ObamaCare’s Millennial mandate may be the perfect crime. Politicians hand out benefits, but no one can tell who’s paying. Workers don’t see a special tax. They don’t see a special premium surcharge. At best, they see only a fraction of the increase in their premiums. They may not see their premiums rise at all. And if they feel any harm, they are likely to blame someone other than the politicians who enacted ObamaCare.

How can voters possibly weigh whether the Millennial mandate’s benefits justify the costs when ObamaCare so systematically keeps them in the dark? They can’t. And, as Jonathan Gruber let slip, that is by design.

Thank God, as always, for economists. Some of them are actually trying to reveal the costs and benefits of this mandate.

  • Stanford University’s Jay Bhattacharya and his coauthors estimate the mandate has reduced wages for workers in affected firms by $1,200 per year. That’s about $6,000 per affected worker since the mandate took full effect in 2011. Note that all workers subject to the mandate saw this reduction in wages, not just workers with dependents.
  • Asako Moriya of the federal Agency for Health Care Research & Quality and her coauthors find evidence that adults age 19-26 used more inpatient care and mental-health services, and that those who were hospitalized were more likely to be insured.
  • Gregory Colman (Pace University) and Dhaval Dave (Bentley University) find evidence that the mandate: induced adults age 19-26 to reduce their labor supply; resulted in those adults spending less time waiting for care; induced them to spend more time socializing; and improved these Millennials’ subjective well-being.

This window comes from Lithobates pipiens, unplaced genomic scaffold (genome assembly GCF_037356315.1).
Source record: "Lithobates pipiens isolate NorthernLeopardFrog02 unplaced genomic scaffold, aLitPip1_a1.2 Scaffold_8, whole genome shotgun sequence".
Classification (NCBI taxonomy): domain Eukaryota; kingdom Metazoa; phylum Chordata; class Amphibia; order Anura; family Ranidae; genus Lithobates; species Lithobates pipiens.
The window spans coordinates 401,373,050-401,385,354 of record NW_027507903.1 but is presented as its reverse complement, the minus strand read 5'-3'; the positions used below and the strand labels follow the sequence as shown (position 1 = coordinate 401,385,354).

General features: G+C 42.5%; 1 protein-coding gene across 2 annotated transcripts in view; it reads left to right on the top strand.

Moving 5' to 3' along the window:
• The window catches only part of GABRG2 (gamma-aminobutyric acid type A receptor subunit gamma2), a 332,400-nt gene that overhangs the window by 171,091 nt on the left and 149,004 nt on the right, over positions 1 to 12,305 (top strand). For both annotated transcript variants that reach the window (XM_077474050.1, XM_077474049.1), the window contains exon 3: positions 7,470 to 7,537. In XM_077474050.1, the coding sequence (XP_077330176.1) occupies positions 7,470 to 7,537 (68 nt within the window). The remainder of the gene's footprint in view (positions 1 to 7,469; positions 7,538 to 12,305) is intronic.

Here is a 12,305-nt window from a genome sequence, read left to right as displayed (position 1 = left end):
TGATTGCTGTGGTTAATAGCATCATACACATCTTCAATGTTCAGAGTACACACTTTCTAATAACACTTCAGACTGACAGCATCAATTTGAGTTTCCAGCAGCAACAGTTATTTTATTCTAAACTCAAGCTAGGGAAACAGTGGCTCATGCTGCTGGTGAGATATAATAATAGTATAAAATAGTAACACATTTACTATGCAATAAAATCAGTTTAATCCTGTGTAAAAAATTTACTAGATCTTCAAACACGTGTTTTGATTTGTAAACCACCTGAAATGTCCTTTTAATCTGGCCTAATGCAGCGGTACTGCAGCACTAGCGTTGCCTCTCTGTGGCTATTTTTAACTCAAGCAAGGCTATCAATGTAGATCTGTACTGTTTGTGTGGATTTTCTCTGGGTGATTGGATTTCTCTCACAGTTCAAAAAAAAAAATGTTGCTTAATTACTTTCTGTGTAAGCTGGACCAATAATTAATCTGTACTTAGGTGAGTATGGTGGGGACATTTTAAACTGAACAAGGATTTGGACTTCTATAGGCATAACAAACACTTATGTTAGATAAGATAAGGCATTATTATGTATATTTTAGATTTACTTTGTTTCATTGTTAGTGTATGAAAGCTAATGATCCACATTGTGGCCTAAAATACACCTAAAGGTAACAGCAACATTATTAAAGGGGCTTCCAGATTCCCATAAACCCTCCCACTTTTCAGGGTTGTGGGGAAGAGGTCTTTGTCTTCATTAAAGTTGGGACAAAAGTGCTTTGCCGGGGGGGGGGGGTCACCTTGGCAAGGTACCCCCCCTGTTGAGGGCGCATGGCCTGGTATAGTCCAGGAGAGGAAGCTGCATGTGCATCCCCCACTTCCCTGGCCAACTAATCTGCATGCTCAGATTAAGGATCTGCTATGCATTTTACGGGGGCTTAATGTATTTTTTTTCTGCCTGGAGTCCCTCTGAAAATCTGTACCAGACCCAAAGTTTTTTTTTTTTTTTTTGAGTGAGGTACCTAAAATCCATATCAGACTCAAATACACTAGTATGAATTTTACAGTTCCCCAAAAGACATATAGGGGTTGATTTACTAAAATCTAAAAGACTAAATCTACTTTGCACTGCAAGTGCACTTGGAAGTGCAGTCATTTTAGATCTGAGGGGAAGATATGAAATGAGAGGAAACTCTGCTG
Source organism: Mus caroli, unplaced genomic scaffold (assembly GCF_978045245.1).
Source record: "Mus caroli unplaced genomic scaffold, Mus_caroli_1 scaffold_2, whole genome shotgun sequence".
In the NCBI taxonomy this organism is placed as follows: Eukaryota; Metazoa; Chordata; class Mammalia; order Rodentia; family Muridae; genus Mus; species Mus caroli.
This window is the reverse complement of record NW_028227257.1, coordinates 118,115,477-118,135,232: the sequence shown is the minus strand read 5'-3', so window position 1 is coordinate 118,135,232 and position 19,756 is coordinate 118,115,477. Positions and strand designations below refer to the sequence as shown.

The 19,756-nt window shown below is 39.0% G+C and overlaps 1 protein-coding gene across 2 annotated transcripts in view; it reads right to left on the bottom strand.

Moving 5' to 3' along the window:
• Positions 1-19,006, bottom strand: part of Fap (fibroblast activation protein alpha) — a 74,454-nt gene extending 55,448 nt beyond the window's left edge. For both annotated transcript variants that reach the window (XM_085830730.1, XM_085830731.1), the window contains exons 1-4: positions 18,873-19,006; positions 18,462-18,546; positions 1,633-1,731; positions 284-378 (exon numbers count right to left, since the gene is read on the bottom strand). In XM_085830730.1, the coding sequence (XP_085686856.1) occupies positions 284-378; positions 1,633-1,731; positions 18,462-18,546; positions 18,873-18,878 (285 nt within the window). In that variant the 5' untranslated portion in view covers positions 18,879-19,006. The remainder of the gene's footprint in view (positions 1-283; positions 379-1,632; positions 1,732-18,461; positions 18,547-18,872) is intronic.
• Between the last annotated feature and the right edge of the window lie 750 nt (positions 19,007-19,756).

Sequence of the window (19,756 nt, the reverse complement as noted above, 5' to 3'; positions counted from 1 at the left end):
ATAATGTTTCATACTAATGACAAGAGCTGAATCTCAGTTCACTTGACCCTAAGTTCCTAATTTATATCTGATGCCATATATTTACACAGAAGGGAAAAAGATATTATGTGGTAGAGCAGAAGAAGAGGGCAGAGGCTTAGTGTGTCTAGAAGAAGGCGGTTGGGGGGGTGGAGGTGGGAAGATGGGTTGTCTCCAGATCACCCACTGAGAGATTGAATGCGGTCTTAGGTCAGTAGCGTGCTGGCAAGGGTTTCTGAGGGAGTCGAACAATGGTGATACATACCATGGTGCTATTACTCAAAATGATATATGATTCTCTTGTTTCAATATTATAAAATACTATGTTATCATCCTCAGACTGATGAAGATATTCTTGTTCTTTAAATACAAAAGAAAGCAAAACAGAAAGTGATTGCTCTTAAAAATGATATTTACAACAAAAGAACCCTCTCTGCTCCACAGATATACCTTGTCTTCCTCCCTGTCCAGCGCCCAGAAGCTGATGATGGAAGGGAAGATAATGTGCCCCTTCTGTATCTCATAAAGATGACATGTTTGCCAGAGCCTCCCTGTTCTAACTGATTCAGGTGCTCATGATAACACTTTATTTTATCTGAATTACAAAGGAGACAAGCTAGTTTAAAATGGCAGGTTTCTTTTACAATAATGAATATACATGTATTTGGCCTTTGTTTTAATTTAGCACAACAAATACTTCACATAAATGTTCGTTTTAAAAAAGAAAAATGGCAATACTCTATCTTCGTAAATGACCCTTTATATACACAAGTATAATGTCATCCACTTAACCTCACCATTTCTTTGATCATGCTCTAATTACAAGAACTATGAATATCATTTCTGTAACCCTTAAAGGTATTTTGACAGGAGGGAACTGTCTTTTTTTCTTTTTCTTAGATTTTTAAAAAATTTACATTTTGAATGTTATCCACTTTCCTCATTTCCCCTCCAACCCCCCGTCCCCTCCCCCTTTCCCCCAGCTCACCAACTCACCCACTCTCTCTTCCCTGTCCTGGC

Thanks to such scholars—and only thanks to them—we can have a reasonably informed debate about whether the benefits of this mandate are worth the costs. When it comes to ObamaCare, having information about costs and benefits is the exception rather than the rule.

Even so, don’t expect that information or that debate to do a whole lot of good. The political system doesn’t much care about weighing benefits against costs. Politicians obey whoever shouts the loudest.

In this case, that would be the small number of employers, insurers, health care providers, and (to a lesser extent) Millennials who get relatively large benefits in the form of a competitive advantage or other indirect subsidies. The political system will obey them rather than the much larger population of workers, employers, and others whom this mandate harms.

Why? Because even though it is larger, that group doesn’t shout as loudly because it is much harder to organize. And one of the reasons they are so hard to organize is, as Jonathan Gruber reminds us, ObamaCare’s authors designed the law to make sure that its victims don’t even realize they are victims. That’s why ObamaCare’s Millennial mandate may survive even if its costs vastly exceed the benefits.

Note: I will be hosting a discussion on ObamaCare’s Millennial mandate featuring Prof. Jay Bhattacharya (Stanford) and Asako Moriya (AHRQ) at the Cato Institute in Washington, D.C., this Wednesday, March 30, from 12-1:30 pm ET. Register to attend the event here. If you can’t make it to the event, you can watch it live online at www.cato.org/liveFollow the discussion and ask questions on Twitter at #MillennialMandate.